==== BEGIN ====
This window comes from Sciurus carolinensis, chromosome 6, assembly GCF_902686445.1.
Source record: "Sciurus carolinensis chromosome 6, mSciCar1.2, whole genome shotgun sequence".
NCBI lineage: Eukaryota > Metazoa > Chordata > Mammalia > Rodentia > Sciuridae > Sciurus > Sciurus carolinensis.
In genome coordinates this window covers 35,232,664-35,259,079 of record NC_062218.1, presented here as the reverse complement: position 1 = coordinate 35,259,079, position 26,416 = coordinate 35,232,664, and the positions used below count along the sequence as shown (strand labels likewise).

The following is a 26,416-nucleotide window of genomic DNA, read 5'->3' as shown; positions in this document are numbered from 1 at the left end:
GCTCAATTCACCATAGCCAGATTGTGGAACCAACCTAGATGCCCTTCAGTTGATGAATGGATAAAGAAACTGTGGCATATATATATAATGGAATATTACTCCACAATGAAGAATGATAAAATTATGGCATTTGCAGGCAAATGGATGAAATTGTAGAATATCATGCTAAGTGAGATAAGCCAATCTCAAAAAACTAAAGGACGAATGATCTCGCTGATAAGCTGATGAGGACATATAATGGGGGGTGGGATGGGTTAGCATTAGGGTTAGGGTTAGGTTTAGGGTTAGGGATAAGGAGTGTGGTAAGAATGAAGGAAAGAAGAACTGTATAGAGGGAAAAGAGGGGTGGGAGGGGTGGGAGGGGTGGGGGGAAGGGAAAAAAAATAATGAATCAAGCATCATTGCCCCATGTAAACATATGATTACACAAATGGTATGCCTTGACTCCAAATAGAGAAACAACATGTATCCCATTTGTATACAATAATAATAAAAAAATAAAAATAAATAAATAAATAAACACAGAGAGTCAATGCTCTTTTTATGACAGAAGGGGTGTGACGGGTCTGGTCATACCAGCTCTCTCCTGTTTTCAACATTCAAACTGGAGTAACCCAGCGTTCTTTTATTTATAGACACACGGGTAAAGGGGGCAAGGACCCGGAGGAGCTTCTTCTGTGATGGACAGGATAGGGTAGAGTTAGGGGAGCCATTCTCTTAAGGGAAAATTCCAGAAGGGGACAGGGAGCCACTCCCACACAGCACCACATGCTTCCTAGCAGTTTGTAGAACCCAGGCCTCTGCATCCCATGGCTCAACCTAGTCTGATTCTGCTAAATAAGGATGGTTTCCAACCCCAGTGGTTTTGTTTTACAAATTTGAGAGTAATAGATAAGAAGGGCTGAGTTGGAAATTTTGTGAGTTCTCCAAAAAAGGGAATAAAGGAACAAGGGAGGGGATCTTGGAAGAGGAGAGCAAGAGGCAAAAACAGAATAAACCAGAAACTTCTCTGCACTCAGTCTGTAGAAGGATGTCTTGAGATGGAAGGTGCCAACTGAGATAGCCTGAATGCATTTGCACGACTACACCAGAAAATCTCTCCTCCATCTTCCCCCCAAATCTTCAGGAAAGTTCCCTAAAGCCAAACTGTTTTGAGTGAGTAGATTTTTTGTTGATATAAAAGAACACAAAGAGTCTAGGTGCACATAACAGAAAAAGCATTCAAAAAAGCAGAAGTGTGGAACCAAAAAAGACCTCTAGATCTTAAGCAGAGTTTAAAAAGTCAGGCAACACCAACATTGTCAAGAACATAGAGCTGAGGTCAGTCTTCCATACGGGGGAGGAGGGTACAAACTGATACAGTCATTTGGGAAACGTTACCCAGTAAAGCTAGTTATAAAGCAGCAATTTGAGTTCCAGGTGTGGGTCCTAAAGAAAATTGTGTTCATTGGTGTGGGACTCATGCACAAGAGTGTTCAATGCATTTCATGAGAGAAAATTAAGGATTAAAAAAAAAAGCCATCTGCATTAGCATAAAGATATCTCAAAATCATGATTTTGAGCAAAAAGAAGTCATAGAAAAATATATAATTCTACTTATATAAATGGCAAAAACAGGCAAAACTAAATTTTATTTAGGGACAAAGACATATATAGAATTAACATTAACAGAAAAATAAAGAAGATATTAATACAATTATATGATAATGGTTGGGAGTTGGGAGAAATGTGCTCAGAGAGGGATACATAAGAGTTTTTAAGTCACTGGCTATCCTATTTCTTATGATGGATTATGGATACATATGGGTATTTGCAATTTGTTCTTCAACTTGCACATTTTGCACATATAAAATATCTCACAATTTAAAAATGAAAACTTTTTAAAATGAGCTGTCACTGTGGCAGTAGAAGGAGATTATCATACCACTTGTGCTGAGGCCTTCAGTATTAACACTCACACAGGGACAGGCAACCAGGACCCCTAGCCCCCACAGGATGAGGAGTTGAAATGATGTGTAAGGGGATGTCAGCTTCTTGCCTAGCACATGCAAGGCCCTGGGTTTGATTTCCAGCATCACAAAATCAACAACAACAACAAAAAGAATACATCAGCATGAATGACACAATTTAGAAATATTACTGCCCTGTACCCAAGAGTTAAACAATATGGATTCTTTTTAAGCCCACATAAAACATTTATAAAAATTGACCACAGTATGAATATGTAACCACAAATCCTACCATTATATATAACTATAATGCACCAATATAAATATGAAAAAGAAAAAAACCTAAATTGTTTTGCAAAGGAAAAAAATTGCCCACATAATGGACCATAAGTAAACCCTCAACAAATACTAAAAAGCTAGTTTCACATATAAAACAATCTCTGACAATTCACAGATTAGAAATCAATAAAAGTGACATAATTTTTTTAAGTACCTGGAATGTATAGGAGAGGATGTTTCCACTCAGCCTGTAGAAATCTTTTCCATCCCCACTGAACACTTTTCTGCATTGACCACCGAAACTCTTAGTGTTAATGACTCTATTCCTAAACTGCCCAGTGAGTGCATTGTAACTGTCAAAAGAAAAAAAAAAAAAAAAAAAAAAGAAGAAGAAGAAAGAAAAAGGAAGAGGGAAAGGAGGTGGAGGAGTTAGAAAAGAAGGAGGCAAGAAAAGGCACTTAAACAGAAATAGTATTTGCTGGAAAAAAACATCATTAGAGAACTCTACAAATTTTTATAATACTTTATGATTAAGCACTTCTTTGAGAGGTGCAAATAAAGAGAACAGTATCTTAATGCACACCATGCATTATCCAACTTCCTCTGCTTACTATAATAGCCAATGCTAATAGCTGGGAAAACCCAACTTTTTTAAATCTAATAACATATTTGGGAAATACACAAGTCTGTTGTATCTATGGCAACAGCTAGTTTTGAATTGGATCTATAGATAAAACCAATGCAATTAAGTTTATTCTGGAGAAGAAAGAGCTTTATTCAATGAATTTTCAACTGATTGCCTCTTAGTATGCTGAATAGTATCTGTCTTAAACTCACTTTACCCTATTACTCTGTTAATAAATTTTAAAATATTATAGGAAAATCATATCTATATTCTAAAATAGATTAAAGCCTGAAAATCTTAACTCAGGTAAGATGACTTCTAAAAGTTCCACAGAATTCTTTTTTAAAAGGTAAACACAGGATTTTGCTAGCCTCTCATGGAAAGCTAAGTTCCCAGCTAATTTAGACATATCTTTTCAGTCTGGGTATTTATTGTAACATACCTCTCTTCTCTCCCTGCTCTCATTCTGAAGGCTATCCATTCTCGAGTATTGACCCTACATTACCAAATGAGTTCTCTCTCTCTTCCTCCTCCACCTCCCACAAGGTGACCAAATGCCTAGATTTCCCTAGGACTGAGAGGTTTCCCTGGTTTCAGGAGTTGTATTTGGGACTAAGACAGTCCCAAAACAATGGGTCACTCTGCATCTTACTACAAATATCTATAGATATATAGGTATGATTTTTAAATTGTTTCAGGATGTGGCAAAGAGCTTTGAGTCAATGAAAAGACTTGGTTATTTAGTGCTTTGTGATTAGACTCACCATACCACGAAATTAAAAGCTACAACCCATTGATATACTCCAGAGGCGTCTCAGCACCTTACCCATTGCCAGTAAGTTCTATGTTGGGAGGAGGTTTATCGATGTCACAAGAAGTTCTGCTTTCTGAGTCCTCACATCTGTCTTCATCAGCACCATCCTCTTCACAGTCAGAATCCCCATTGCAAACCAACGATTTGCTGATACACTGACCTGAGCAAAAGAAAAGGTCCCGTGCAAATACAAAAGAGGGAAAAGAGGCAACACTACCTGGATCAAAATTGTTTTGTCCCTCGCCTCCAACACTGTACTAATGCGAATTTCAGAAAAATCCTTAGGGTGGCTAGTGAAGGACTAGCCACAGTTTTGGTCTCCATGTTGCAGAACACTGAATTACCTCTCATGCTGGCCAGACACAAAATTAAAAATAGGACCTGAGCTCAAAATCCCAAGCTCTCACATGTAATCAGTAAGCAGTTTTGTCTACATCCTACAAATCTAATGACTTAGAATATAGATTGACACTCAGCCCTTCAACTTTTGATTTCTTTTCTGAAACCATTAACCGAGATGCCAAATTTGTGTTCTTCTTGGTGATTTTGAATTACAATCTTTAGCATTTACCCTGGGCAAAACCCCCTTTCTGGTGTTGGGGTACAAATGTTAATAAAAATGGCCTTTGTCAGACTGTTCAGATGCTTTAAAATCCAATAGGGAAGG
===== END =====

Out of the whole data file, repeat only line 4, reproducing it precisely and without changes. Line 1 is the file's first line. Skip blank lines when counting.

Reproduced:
In genome coordinates this window covers 35,232,664-35,259,079 of record NC_062218.1, presented here as the reverse complement: position 1 = coordinate 35,259,079, position 26,416 = coordinate 35,232,664, and the positions used below count along the sequence as shown (strand labels likewise).